Practical Sailor reviewed the boat & gave it high praise, a long time ago and in their "Practical boat Buying" volume 1.
Among the differences the "later" models (they don't indicate Marks) had added lower forward shrouds to reduce mast pumping. Changed the mast base to add fittings to make it easier to lead all lines
aft. And eventually moved the traveler to the cabin top in 1982, apparently to preserve the helmsman's head.
In 1976 the forward anchor
well was added. Pre-1982, the top of the ice box was not well insulated lathough the box itself was. post-82, the top was also insulated.
Base engine was the A4 with a Volvo diesel option, then both were replaced by the MD7A and finally a Westerbeke in 1981. So if you don't want Volvo, you will be getting a 1981+ boat or a repowered one.
Those Volvos are capable of running a very long time, but ANY raw-water-cooled engine that has been used in salt water all this time my have extensive salt corrosion and literally be rusting away inside. Typically you can check that by removing the cooling pump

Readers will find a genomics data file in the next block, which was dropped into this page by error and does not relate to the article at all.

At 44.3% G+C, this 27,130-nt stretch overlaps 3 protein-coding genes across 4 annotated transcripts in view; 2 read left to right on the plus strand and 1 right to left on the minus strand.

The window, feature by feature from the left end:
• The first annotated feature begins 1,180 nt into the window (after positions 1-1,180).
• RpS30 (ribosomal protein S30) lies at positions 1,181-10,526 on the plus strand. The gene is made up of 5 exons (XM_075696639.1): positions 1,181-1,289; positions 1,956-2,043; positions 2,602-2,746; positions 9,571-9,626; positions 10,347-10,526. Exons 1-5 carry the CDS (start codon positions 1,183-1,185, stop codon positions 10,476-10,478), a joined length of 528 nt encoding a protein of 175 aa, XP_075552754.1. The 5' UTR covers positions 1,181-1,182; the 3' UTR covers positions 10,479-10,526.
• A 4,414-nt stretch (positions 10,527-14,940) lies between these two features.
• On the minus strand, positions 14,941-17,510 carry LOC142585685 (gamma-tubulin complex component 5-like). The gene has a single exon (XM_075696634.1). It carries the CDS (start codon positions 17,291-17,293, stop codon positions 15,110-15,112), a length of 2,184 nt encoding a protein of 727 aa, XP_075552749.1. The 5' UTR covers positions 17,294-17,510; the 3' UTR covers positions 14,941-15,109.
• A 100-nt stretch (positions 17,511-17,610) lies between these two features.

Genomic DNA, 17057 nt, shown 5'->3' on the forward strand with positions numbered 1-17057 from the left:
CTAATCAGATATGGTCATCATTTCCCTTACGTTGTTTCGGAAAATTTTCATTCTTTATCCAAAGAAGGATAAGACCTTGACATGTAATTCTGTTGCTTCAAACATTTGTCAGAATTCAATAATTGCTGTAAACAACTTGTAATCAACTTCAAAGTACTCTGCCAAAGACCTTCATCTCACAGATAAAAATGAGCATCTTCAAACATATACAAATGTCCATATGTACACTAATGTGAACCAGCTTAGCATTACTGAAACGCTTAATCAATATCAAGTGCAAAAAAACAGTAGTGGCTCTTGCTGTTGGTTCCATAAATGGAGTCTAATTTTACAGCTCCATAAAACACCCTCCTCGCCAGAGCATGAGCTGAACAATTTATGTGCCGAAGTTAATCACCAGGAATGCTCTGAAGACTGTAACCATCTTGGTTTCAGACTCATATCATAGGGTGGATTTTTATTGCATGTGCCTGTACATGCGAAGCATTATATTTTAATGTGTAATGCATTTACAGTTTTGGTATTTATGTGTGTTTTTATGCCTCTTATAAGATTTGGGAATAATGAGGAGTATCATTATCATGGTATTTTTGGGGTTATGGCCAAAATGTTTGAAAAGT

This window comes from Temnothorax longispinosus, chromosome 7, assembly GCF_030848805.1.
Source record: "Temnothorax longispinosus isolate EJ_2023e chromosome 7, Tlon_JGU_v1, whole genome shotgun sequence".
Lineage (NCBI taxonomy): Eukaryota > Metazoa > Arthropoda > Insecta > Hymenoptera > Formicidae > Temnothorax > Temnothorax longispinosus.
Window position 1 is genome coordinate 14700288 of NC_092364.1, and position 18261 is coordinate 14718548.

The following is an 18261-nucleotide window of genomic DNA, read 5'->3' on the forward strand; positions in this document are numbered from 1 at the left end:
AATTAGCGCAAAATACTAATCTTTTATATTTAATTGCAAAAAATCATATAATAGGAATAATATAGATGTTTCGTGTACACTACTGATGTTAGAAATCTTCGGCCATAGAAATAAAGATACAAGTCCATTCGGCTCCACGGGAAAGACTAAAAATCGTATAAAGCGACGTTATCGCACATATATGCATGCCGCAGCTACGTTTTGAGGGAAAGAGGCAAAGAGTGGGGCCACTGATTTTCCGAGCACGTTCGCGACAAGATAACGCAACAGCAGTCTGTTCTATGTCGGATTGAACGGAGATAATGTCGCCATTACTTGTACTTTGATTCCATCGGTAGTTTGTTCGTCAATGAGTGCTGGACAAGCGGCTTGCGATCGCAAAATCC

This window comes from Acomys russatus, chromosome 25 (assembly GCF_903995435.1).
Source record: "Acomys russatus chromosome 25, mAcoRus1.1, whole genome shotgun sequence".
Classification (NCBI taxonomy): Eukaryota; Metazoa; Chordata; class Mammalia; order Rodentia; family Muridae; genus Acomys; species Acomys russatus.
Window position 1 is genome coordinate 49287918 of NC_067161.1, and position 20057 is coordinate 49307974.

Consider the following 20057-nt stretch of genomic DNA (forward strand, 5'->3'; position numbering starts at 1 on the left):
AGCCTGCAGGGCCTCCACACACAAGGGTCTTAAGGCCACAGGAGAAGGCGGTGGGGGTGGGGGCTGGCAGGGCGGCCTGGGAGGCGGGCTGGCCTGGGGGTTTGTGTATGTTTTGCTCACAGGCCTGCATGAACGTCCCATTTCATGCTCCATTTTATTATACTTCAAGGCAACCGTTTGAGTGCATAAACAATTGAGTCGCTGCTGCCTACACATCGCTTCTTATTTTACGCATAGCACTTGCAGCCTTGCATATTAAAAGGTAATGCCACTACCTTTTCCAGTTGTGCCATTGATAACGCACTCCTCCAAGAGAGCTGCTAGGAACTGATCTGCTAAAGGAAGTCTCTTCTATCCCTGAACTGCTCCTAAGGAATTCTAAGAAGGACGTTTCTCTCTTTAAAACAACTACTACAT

or somtimes the exhaust
manifold itself, in order to see if the engine has been eaten out. That's about the only thing that really will kill them.
As compared to Westerbleak [sic] sho never really BUILD engines, they assemble parts supplied by the lowest bidder. So one "WB" may be a British Leyland engine while another comes from Japan...some sleuthing may be required.
Basically they give the boat a gold star, and differences (moving the traveler, insulating the icebox, adding the shrouds) are all fairly simple changes an owner can make. Choice of engine and anchor
well are about the only things you'd want to make sure were already done, and it sounds like "post 82 boat" would make that all happen for you.
I never met a Sabre I didn't like, or find some really small feature that tipped me off, the folks who were building it, spent plenty of their own time appreciating boats.